Monitoring a Java App Service Web App

Developer Support

In the following article by Premier Developer consultant Kurt Schenk, he explains how to monitor a Java app using Tomcat running on Windows.

When deploying a Java Azure App Service Web App, there are some great tools you can use for monitoring. Before describing these tools, I will first share some background about operating systems and languages that the Azure App Service supports.

App Service Web Apps has out of the box support for ASP.NET and Java Apps (using Tomcat) running on Windows. Other languages (Node, PHP, .NET Core, Ruby) are supported with pre-configured Docker containers that run on Linux. You can also deploy custom containers as well. The focus of this blog is on how to monitor a Java app (using Tomcat) running on Windows.

You can deploy a Java Azure App Service Web App in several ways. For example, you can deploy it with Eclipse or Maven.

When you do this, the App Service Web App is using Windows OS, Java, and Tomcat. You can see this with kudo if you look at configuration, and you will see that a template similar to this one on Github is used.

Also, see web.config from JavaCoffee sample app after it was deployed to Azure.


The running processes are ASP.NET (w3wp.exe) and Tomcat (java.exe).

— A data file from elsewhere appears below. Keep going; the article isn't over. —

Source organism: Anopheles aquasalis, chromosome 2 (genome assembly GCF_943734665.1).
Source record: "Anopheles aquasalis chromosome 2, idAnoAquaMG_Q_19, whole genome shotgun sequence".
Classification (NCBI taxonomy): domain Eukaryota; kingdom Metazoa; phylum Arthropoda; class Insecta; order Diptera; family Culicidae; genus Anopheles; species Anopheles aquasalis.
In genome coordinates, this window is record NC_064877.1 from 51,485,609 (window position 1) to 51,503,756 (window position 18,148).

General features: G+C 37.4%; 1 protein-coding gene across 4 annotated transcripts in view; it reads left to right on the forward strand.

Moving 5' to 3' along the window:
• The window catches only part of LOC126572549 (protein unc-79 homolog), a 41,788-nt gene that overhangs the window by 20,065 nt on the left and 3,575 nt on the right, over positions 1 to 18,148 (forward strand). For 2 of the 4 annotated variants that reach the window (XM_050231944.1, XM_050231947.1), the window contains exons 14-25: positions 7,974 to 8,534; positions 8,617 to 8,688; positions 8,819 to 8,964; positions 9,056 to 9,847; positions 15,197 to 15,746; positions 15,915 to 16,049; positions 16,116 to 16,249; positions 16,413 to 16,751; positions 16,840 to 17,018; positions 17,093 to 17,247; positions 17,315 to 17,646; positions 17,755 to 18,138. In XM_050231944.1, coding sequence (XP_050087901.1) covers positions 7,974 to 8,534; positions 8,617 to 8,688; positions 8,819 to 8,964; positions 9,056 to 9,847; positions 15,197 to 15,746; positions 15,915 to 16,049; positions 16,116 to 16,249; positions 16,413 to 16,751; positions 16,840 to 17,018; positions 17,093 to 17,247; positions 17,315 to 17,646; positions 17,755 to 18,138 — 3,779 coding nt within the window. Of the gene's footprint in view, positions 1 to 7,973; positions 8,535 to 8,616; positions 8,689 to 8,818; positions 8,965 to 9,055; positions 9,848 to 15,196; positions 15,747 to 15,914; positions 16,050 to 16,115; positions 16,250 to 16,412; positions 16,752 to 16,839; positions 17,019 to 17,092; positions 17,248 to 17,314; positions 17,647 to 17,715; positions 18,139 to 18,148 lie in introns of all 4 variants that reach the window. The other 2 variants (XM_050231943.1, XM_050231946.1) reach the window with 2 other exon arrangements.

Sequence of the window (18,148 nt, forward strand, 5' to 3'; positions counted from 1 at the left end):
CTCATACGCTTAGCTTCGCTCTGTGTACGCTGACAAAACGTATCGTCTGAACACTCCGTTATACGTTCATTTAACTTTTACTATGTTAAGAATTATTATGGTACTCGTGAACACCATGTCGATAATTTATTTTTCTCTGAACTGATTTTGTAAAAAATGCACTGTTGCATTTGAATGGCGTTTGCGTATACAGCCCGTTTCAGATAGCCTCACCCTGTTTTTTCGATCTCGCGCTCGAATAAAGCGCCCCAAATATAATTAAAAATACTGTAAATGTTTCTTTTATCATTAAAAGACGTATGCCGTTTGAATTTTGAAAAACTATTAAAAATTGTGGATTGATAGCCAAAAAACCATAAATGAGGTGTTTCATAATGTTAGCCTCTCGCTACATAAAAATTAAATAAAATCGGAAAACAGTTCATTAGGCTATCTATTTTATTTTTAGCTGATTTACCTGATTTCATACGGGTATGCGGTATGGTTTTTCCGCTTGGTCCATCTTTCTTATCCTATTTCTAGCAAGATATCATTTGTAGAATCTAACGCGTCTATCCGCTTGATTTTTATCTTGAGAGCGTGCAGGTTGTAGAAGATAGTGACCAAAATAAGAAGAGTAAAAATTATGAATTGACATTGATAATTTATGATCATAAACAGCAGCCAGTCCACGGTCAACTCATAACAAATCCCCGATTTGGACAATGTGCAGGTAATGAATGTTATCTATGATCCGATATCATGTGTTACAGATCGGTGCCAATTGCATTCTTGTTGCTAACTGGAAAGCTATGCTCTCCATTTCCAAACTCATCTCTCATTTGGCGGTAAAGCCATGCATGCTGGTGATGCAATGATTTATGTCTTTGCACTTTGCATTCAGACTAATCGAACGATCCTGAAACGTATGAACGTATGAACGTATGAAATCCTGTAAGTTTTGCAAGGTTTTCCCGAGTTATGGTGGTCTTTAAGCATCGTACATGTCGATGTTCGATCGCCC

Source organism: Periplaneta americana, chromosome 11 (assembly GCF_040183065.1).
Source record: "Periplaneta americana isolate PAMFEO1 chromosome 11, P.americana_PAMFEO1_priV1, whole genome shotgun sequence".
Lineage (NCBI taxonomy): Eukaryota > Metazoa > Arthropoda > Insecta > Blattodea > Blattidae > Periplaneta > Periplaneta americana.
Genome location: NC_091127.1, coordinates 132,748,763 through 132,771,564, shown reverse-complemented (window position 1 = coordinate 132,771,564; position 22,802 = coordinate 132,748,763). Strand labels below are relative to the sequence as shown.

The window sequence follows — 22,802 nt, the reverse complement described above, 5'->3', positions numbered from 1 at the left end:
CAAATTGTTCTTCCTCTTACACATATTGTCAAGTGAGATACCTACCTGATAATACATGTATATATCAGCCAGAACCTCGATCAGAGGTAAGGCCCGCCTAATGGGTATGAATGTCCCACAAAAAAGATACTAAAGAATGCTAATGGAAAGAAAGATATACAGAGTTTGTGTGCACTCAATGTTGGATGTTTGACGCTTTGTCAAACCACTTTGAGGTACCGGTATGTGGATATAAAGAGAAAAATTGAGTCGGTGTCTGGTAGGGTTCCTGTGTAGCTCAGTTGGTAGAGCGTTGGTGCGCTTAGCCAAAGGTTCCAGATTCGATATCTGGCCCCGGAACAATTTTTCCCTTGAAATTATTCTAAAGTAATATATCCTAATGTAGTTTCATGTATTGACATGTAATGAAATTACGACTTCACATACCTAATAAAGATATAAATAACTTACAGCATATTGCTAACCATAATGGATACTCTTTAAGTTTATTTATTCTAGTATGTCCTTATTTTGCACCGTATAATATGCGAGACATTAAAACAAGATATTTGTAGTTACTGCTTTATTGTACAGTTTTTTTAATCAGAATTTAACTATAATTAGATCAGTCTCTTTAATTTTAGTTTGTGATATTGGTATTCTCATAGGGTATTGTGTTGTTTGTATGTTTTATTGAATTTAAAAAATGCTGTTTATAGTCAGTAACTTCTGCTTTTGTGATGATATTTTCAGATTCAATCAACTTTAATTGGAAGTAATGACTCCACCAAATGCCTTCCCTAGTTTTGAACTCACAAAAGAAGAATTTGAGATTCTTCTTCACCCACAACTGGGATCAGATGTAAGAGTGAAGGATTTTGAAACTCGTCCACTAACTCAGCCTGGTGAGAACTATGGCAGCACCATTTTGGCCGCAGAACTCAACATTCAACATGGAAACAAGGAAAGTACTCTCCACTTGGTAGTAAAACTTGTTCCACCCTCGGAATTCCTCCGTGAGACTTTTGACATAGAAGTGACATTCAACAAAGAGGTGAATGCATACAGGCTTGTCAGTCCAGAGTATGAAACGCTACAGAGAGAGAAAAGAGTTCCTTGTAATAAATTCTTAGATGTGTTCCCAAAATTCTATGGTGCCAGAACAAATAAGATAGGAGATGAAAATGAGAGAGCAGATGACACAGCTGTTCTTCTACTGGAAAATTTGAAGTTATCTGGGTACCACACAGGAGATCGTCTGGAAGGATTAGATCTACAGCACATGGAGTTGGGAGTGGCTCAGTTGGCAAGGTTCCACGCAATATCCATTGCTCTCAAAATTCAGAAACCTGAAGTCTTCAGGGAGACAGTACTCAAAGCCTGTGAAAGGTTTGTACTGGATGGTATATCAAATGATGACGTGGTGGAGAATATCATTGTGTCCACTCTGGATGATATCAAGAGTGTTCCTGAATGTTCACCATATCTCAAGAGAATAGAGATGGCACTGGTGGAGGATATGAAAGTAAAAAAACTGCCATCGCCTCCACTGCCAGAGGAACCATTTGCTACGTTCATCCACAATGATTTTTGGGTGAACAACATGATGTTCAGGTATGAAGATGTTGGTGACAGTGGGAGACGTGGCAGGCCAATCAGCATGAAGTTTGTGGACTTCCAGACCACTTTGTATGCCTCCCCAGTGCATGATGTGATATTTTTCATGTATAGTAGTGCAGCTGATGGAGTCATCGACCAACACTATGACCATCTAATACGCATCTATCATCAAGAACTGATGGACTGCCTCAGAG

To monitor your Java App Service Web App, you can leverage the tools below.

Azure Monitor

Azure Monitor Metrics: Azure App Service has been onboarded to Azure Monitor Metrics. These metrics can be sent to Application Insights.

Azure Monitor Diagnostics Logs: App Service Diagnostics Logs are not yet onboarded to Azure Monitor; however, by enabling Application Insights for App Service Web App, similar diagnostic information is captured such as web requests, exception, etc. (see “Application Insights” below).

For a list of Azure Services that have been onboarded to Azure Monitor Diagnostic logs see this resource.

Application Insights

Application Insights support Java Applications (see “Languages” section). If you follow the link for Java it takes you here.

You can capture JMX Counters in addition to Windows Performance Counters and send it to Application Insights.

“Logging Frameworks” supported by Application Insights includes Log4J. This enables capturing Tomcat logging since Tomcat uses Apache’s Java Commons Logging (JCL). Log4J is a popular implementation of JCL.

Azure Log Analytics

You can send Application Insights telemetry to Azure Log Analytics with this connector that is in preview.



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